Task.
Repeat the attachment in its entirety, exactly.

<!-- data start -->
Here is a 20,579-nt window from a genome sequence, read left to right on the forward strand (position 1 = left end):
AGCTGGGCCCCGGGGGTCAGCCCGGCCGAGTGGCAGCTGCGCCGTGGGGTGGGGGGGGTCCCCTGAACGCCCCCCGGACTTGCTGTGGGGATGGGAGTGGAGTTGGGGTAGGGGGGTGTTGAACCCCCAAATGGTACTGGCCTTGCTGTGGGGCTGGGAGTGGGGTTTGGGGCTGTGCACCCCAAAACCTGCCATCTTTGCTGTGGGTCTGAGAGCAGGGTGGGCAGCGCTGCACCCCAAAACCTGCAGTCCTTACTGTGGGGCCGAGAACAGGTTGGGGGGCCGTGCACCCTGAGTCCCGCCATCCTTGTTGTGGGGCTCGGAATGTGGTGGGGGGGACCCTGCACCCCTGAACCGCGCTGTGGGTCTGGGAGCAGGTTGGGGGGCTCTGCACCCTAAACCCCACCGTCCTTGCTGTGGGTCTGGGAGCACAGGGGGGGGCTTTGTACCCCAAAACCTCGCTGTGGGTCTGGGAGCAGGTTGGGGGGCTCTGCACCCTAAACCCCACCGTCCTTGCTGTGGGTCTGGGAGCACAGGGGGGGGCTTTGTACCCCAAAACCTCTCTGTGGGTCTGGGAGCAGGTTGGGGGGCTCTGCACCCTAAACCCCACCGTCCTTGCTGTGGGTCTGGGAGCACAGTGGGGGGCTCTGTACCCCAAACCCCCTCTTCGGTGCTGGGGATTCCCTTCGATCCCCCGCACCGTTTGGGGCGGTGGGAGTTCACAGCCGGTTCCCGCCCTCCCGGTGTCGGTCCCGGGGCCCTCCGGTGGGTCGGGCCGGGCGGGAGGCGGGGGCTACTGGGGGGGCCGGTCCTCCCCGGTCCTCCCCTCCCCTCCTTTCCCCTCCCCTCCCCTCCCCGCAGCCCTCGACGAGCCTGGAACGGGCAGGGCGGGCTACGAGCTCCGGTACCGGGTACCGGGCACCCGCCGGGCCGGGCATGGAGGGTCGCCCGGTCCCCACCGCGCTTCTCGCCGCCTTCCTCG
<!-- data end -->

Here is a 20,579-nt window from a genome sequence, read left to right on the forward strand (position 1 = left end):
AGCTGGGCCCCGGGGGTCAGCCCGGCCGAGTGGCAGCTGCGCCGTGGGGTGGGGGGGGTCCCCTGAACGCCCCCCGGACTTGCTGTGGGGATGGGAGTGGAGTTGGGGTAGGGGGGTGTTGAACCCCCAAATGGTACTGGCCTTGCTGTGGGGCTGGGAGTGGGGTTTGGGGCTGTGCACCCCAAAACCTGCCATCTTTGCTGTGGGTCTGAGAGCAGGGTGGGCAGCGCTGCACCCCAAAACCTGCAGTCCTTACTGTGGGGCCGAGAACAGGTTGGGGGGCCGTGCACCCTGAGTCCCGCCATCCTTGTTGTGGGGCTCGGAATGTGGTGGGGGGGACCCTGCACCCCTGAACCGCGCTGTGGGTCTGGGAGCAGGTTGGGGGGCTCTGCACCCTAAACCCCACCGTCCTTGCTGTGGGTCTGGGAGCACAGGGGGGGGCTTTGTACCCCAAAACCTCGCTGTGGGTCTGGGAGCAGGTTGGGGGGCTCTGCACCCTAAACCCCACCGTCCTTGCTGTGGGTCTGGGAGCACAGGGGGGGGCTTTGTACCCCAAAACCTCTCTGTGGGTCTGGGAGCAGGTTGGGGGGCTCTGCACCCTAAACCCCACCGTCCTTGCTGTGGGTCTGGGAGCACAGTGGGGGGCTCTGTACCCCAAACCCCCTCTTCGGTGCTGGGGATTCCCTTCGATCCCCCGCACCGTTTGGGGCGGTGGGAGTTCACAGCCGGTTCCCGCCCTCCCGGTGTCGGTCCCGGGGCCCTCCGGTGGGTCGGGCCGGGCGGGAGGCGGGGGCTACTGGGGGGGCCGGTCCTCCCCGGTCCTCCCCTCCCCTCCTTTCCCCTCCCCTCCCCTCCCCGCAGCCCTCGACGAGCCTGGAACGGGCAGGGCGGGCTACGAGCTCCGGTACCGGGTACCGGGCACCCGCCGGGCCGGGCATGGAGGGTCGCCCGGTCCCCACCGCGCTTCTCGCCGCCTTCCTCG